If you have a property division/equitable distribution matter in Wake County, North Carolina, Attorney Jaime Williams can represent you during the process.
Equitable distribution is the legal term for dividing property between divorcing spouses. The purpose of equitable distribution is to “divide property equitably, based on the relative positions of the parties at the time of the divorce, rather than on what they may have intended when the property was acquired.” The judge at an equitable distribution hearing is required to conduct a three-stage analysis: (1) classification; (2) evaluation; and (3) distribution.
The court will first classify the property into three categories: (1) marital; (2) separate; and (3) divisible.
Marital property is “all real and personal property and divisible property acquired by either spouse during the course of the marriage and before the date of separation of the parties.” At the time of divorce, the spouses have an interest in approximately half of the money that was earned over the course of the marriage.
Separate property is defined as “all real and personal property acquired by a spouse before marriage or acquired by a spouse by bequest, devise, descent or gift during marriage.” Separate property of the parties is taken into consideration when making an equitable distribution, but is not subject to division between the parties. Rather, the separate property of a party remains the sole and separate property of the party at the time of dissolution.
Divisible property is a hybrid of marital property and separate property. In essence, divisible property is either an increase in the value or income of marital property through no effort of either party, property received after the date of separation but as a result of marital efforts and increases and decreases in marital debt.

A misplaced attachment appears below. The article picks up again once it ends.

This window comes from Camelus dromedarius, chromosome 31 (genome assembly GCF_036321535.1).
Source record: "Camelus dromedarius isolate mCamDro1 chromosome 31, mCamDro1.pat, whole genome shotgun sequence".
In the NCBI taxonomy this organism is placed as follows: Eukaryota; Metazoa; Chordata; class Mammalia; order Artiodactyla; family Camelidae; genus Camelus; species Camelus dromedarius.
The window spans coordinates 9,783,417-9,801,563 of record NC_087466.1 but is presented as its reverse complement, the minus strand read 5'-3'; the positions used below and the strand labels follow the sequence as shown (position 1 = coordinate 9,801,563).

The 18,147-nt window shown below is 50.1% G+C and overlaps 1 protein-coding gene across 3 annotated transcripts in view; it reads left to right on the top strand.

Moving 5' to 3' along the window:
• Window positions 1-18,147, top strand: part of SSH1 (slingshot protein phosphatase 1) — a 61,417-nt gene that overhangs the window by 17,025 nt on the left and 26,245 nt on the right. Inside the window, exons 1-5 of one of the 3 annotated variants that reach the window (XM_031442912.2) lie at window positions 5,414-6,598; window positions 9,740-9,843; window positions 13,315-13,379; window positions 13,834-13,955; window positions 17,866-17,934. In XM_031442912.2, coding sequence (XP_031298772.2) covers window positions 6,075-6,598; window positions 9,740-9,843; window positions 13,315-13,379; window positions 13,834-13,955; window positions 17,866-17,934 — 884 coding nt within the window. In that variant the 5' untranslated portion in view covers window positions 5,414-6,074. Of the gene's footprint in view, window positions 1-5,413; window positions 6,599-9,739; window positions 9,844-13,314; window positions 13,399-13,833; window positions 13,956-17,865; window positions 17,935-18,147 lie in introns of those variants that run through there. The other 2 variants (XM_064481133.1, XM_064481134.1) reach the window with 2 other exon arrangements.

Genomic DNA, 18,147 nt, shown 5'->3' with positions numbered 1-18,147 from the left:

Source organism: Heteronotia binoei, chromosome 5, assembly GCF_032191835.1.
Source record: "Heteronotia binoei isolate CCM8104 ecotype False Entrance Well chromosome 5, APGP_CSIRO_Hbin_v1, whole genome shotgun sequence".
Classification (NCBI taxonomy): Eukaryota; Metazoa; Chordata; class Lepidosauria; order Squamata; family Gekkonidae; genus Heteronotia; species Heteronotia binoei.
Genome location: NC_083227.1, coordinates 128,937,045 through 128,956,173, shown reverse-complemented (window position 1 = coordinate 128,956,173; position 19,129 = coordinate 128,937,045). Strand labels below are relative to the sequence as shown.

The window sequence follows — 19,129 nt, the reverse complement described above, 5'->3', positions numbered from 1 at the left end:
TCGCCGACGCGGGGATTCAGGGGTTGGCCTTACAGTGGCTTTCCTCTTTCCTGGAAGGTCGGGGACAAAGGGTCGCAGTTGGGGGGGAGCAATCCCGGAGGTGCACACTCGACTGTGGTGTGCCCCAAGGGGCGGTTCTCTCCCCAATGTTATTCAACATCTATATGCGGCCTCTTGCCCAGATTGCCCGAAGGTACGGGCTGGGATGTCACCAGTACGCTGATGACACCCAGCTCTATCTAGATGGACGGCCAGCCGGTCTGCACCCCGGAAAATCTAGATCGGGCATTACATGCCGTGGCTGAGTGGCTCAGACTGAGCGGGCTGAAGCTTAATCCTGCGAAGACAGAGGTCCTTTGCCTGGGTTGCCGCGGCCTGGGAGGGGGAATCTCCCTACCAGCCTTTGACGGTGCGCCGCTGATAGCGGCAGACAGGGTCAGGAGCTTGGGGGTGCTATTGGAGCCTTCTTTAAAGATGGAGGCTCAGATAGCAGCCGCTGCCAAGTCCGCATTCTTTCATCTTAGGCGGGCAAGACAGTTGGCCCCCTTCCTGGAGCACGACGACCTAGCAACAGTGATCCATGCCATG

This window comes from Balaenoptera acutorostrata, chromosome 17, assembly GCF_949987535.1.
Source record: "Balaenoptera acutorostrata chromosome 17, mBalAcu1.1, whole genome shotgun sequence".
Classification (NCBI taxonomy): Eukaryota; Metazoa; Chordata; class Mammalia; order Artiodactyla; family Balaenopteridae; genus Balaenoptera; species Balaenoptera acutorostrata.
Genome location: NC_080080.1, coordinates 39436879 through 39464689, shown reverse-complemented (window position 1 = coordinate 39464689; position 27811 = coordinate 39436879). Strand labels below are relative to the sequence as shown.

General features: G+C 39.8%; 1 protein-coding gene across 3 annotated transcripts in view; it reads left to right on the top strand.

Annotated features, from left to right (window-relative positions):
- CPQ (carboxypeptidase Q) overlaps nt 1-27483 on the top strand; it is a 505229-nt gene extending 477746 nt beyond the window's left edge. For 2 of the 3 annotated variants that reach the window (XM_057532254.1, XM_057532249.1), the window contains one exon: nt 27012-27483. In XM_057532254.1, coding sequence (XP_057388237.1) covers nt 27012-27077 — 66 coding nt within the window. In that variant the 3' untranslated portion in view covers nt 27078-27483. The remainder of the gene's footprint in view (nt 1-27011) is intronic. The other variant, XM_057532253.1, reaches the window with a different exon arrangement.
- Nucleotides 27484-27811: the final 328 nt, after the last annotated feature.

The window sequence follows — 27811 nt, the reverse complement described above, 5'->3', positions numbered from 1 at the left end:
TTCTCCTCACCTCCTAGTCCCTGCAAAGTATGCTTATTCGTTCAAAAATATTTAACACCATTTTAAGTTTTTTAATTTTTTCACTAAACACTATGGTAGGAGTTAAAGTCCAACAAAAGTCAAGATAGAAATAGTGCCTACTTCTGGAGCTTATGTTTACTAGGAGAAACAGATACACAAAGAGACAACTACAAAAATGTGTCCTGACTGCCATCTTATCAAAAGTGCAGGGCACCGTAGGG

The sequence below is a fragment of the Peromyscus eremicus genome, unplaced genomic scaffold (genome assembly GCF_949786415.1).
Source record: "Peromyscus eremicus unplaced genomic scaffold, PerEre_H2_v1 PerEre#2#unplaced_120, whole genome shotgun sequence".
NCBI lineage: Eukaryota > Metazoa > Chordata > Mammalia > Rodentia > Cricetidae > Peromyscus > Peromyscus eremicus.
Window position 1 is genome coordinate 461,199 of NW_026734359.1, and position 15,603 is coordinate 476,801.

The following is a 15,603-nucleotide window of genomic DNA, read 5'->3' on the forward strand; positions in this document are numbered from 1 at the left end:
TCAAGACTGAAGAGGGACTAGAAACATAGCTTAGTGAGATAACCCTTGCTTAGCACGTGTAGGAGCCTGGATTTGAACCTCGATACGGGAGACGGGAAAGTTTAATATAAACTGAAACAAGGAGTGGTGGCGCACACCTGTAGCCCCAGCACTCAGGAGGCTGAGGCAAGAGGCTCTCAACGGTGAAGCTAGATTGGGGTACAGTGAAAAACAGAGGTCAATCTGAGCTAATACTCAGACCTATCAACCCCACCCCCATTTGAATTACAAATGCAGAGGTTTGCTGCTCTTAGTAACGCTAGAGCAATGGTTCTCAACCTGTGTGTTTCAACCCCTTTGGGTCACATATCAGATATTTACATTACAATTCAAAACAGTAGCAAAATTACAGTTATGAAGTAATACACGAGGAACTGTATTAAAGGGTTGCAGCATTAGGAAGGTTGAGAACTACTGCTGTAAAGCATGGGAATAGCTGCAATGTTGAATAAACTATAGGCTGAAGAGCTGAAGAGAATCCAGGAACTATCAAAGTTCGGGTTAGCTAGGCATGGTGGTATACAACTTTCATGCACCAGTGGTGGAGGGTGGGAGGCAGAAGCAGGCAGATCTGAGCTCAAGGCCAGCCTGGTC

The court will divide marital property and divisible property between the spouses. Although there is no precise formula for dividing the property, the court usually tries to divide the property equally.
Qualified Domestic Relations Orders
Retirement investment and pension plans make up a substantial percentage of marital property. Couples initiating divorce often underestimate the importance and value of retirement assets. The entirety of retirement savings and/or pension earned during the duration of the marriage is marital property, subject to an equitable division. Qualified domestic relations orders (shortened to “QDROs” and pronounced “quadros”) permit the division of ERISA-qualified retirement plans subsequent to divorce without penalty to the participant spouse.
The duration of the marriage is usually the determining factor to whether a couple should file QDROs rather than calculating a “buy-out” of the half interest. Because QDROs are detailed and cumbersome to draft, the “buy-out” option is generally preferred.
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Attorney David Schiller practices family law in Wake County — divorce, child custody and support, alimony, post-separation support, separation, pre-nuptial agreements, name changes, and appeals.
You are welcome to contact us regarding your family law issue.
To schedule a consultation to discuss a family law issue, please telephone us at (919) 789-4677 or complete the contact form below.